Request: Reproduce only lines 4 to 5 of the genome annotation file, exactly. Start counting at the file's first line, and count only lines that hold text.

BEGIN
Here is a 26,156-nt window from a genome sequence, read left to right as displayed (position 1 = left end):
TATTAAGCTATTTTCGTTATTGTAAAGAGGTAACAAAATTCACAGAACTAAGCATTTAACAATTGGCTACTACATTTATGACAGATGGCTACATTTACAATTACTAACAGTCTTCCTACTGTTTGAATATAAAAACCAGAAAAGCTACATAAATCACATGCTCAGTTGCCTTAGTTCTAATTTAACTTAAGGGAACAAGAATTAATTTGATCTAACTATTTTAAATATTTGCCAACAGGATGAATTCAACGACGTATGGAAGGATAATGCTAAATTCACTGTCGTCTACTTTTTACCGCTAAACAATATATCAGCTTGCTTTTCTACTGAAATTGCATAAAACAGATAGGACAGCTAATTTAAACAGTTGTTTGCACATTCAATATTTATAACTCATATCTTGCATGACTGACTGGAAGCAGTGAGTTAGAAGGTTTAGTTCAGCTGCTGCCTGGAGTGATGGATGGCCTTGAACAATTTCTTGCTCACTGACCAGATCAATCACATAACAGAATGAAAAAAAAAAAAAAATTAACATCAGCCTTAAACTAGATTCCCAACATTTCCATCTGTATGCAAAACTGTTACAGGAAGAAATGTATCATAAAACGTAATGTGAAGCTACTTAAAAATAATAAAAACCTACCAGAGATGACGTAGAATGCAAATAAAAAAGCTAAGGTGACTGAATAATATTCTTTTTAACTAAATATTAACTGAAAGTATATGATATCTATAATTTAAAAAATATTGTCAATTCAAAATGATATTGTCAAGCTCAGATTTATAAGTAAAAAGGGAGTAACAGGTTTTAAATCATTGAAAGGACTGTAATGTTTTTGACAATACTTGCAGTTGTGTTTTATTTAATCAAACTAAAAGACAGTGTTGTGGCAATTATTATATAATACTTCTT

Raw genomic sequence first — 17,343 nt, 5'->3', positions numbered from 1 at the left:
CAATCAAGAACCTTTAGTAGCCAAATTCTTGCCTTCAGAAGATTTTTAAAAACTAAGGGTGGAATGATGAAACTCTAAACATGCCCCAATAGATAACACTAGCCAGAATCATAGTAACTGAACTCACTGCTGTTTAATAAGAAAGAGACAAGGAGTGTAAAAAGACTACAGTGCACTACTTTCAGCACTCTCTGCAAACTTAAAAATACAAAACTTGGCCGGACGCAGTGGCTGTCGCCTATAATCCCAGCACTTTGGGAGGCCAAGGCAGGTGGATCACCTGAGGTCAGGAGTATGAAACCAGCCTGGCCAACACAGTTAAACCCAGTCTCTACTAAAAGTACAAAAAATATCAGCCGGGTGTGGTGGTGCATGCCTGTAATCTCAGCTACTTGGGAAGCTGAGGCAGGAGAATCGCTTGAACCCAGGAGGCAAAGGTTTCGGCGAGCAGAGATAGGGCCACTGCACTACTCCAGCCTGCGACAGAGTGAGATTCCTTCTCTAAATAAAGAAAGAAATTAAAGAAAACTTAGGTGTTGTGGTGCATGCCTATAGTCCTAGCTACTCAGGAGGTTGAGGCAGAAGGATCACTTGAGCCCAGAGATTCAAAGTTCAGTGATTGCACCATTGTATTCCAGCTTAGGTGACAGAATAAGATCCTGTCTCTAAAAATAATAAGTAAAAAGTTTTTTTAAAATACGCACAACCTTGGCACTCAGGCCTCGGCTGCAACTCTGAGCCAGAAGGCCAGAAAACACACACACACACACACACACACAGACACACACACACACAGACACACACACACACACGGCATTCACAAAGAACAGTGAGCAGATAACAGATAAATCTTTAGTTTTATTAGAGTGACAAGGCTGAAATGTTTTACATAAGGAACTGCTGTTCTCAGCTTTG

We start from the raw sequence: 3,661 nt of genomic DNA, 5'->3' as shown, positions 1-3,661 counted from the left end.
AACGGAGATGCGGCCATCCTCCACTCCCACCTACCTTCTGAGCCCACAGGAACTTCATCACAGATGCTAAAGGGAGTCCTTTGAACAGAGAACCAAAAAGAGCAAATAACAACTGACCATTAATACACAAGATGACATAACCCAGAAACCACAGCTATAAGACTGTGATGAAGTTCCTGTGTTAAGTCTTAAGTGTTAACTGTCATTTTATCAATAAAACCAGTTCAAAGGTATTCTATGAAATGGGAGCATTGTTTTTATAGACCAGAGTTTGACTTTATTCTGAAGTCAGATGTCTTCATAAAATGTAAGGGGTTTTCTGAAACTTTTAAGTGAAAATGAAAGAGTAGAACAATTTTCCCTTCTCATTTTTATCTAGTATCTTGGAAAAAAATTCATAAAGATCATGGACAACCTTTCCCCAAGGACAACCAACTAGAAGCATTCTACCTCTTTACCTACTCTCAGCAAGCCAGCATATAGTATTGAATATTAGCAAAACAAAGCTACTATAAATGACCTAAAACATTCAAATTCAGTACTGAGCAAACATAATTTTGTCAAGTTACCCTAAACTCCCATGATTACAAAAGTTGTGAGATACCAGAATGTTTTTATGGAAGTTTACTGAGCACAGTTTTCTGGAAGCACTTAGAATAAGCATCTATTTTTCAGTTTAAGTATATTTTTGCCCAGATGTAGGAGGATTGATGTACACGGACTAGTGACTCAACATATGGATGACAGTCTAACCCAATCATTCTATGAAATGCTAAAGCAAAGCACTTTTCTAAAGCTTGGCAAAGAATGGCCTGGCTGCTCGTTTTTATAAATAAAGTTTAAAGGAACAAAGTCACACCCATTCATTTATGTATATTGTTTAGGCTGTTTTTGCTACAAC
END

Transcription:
CAATCAAGAACCTTTAGTAGCCAAATTCTTGCCTTCAGAAGATTTTTAAAAACTAAGGGTGGAATGATGAAACTCTAAACATGCCCCAATAGATAACACTAGCCAGAATCATAGTAACTGAACTCACTGCTGTTTAATAAGAAAGAGACAAGGAGTGTAAAAAGACTACAGTGCACTACTTTCAGCACTCTCTGCAAACTTAAAAATACAAAACTTGGCCGGACGCAGTGGCTGTCGCCTATAATCCCAGCACTTTGGGAGGCCAAGGCAGGTGGATCACCTGAGGTCAGGAGTATGAAACCAGCCTGGCCAACACAGTTAAACCCAGTCTCTACTAAAAGTACAAAAAATATCAGCCGGGTGTGGTGGTGCATGCCTGTAATCTCAGCTACTTGGGAAGCTGAGGCAGGAGAATCGCTTGAACCCAGGAGGCAAAGGTTTCGGCGAGCAGAGATAGGGCCACTGCACTACTCCAGCCTGCGACAGAGTGAGATTCCTTCTCTAAATAAAGAAAGAAATTAAAGAAAACTTAGGTGTTGTGGTGCATGCCTATAGTCCTAGCTACTCAGGAGGTTGAGGCAGAAGGATCACTTGAGCCCAGAGATTCAAAGTTCAGTGATTGCACCATTGTATTCCAGCTTAGGTGACAGAATAAGATCCTGTCTCTAAAAATAATAAGTAAAAAGTTTTTTTAAAATACGCACAACCTTGGCACTCAGGCCTCGGCTGCAACTCTGAGCCAGAAGGCCAGAAAACACACACACACACACACACACACAGACACACACACACACAGACACACACACACACACGGCATTCACAAAGAACAGTGAGCAGATAACAGATAAATCTTTAGTTTTATTAGAGTGACAAGGCTGAAATGTTTTACATAAGGAACTGCTGTTCTCAGCTTTG

We start from the raw sequence: 3,661 nt of genomic DNA, 5'->3' as shown, positions 1-3,661 counted from the left end.